European Regulation on the responsible sourcing of minerals: The EU is (once again) about to weaken the upcoming Regulation


The European Network for Central Africa (EurAc) calls on representatives of European Union (EU) Member States and of the European Parliament participating in the trilogue to revisit their copy on the establishment of the ‘White List’ of smelters and refiners certified as ‘responsible’ and on the definition of exemption thresholds for ‘small’ volumes of minerals and metals of tin, tantalum and tungsten (commonly called the ‘3Ts’) and gold imported into the EU.

Indeed, these two mechanisms, as discussed in the trilogue, introduce additional loopholes into the upcoming Regulation which aims to combat the financing of armed groups and human right violations through the mineral trade in conflict-affected and high-risk areas, such as the DRC. EurAc also regrets the decision taken in June 2016 to produce an indicative list of conflict-affected and high-risk areas; such a list would have a negative effect on the efforts expected from companies and will once again stigmatize the Democratic Republic of Congo (DRC).

The European Commission, the European Parliament and the Council of the EU are in the process of concluding the trilogue about the new European Regulation on responsible sourcing of minerals coming from conflict-affected and high-risk areas. In anticipation of the conclusion of the technical discussions about the new Regulation, due to take place on 22 November, and with a view to avoiding further weakening of OECD standards (additional to that resulting from the political agreement between the European Parliament and the Council of the EU of 15 June 2016), today EurAc releases a new analysis, listing our key concerns and recommendations, for the attention of the participants in the trilogue.

The current technical discussions in the trilogue pave the way for a number of new loopholes that risk further undermining the overall effectiveness of the Regulation and thus its impact in conflict-affected and high-risk areas. On the one hand, the establishment of a ‘White List’ of so-called ‘responsible’ smelters and refiners increases the risk of ‘whitewashing’ a considerable number of companies whose due diligence practices will not be adequately or not at all assessed in order to be approved as being compliant with OECD standards, which are nonetheless supposed to be the minimal standard applied by the Regulation.  

On the other hand, according to the agreement reached in June 2016, companies with annual imports that fall under a specified annual threshold, i.e. ‘small volumes’ of imports considered marginal in terms of market share, will not be required to comply with the due diligence obligations contained in the Regulation. The trilogue participants are currently in the process of defining thresholds for each of the 3Ts and for gold, and, according to our information, the thresholds currently under discussion regarding gold imported in mineral or metal form will be 100 kilogrammes. ‘This is a somewhat surprising figure if one considers the value of 100kgs of gold (about 3 million Euro, depending on purity and the market) and taking into account the aim of the Regulation, namely to limit the financing of armed groups and human rights violations through the minerals trade. In the African Great Lakes region, of the four minerals covered by the Regulation gold is undoubtedly the one most commonly used as a source of enrichment by armed groups’, according to Guillermo Otano Jiménez from Alboan (a Spanish organisation member of EurAc).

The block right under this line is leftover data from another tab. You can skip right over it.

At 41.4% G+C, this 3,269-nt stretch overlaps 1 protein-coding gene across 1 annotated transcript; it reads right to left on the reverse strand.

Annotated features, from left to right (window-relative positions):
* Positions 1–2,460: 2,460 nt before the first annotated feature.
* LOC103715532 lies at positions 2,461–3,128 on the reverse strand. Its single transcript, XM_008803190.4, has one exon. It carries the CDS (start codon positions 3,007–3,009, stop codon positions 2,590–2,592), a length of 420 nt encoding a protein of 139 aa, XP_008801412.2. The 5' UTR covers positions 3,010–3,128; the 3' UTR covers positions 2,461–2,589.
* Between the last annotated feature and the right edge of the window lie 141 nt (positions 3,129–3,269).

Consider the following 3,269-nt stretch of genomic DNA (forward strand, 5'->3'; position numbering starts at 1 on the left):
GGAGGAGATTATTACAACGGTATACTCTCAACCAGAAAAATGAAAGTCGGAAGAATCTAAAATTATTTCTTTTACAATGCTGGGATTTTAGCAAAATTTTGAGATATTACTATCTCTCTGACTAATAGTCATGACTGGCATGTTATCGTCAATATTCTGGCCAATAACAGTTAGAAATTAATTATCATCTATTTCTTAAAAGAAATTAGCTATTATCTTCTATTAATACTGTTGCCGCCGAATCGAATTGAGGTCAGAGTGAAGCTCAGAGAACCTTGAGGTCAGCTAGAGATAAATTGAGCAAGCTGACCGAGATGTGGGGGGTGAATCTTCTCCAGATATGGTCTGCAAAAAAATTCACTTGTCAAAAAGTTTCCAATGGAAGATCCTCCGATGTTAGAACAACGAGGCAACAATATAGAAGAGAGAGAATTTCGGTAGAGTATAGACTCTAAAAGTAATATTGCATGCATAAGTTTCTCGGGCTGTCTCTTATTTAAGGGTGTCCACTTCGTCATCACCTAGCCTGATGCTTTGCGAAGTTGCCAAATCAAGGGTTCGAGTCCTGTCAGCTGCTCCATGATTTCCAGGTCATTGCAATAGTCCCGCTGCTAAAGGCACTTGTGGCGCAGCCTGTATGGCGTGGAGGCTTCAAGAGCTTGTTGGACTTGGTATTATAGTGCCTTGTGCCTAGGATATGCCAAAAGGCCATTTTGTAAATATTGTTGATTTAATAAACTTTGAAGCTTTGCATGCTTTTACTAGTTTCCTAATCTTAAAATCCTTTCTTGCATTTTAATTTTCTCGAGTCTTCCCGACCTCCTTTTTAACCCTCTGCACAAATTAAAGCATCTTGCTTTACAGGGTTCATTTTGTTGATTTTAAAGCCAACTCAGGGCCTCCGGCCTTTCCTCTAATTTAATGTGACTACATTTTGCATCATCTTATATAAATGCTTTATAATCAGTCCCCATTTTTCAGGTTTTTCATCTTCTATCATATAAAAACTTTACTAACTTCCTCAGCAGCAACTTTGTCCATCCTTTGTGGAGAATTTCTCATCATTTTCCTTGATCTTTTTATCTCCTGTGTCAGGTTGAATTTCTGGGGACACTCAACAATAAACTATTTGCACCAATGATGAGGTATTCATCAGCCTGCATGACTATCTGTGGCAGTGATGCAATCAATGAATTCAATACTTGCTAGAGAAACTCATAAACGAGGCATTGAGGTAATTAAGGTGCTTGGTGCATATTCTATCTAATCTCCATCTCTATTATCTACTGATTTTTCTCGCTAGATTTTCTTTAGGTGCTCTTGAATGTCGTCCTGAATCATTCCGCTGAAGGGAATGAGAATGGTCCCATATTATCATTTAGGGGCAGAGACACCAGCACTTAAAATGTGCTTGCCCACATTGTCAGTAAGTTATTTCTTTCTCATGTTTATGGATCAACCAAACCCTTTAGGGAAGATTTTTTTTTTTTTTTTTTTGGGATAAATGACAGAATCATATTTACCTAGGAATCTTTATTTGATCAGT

This applies not only to gold, since the other exemption thresholds under discussion in the trilogue for the 3Ts are estimated in tonnes and also correspond to values of several million Euro.

 ‘We urge participants in the trilogue to define exemption thresholds associated with imports on the basis of their monetary value and the risks of financing armed groups or human rights violations that those imports pose in conflict-affected and high-risk areas, and not solely on the basis of the relative volume – limited though it may be – that they represent. The import of 3 million Euro worth of gold from a conflict-affected zone is a high-risk operation that should be subject to a minimum control of the supply chain’ states Frédéric Triest from EurAc.

The political agreement of June 2016 also envisages that an indicative list of conflict-affected and high-risk areas will be produced along with the Regulation. ‘This list will lead to the stigmatisation of regions and countries, notably the Eastern DRC, and to dissuading companies from sourcing from them’ according to Gesine Ames from ÖNZ (German organisation member of EurAc). EurAc and its Congolese civil society partners therefore fear unequal treatment between different countries and/or regions, of which the DRC would most certainly be the first to suffer the consequences. In addition, a list covering entire countries or areas will not provide companies with the exact information they need to carry out effective and targeted due diligence.

These loopholes in the system for responsible sourcing of minerals are problematic because, if not seriously addressed by the participants in the trilogue, they could undermine the effectiveness of the Regulation and thus the legitimacy of the intentions of the EU, which has repeatedly declared its ambition to fight against the vicious circle linking the mineral trade to the dynamics of violence and instability in central Africa.


To read the full version of EurAc’s new analysis, please see here.

For further information and/or to request an interview, please contact:

Julie Capoulade – EurAc Comms & Advocacy Officer

Office: +32 2 725 47 70

Mobile: +32 499 81 01 77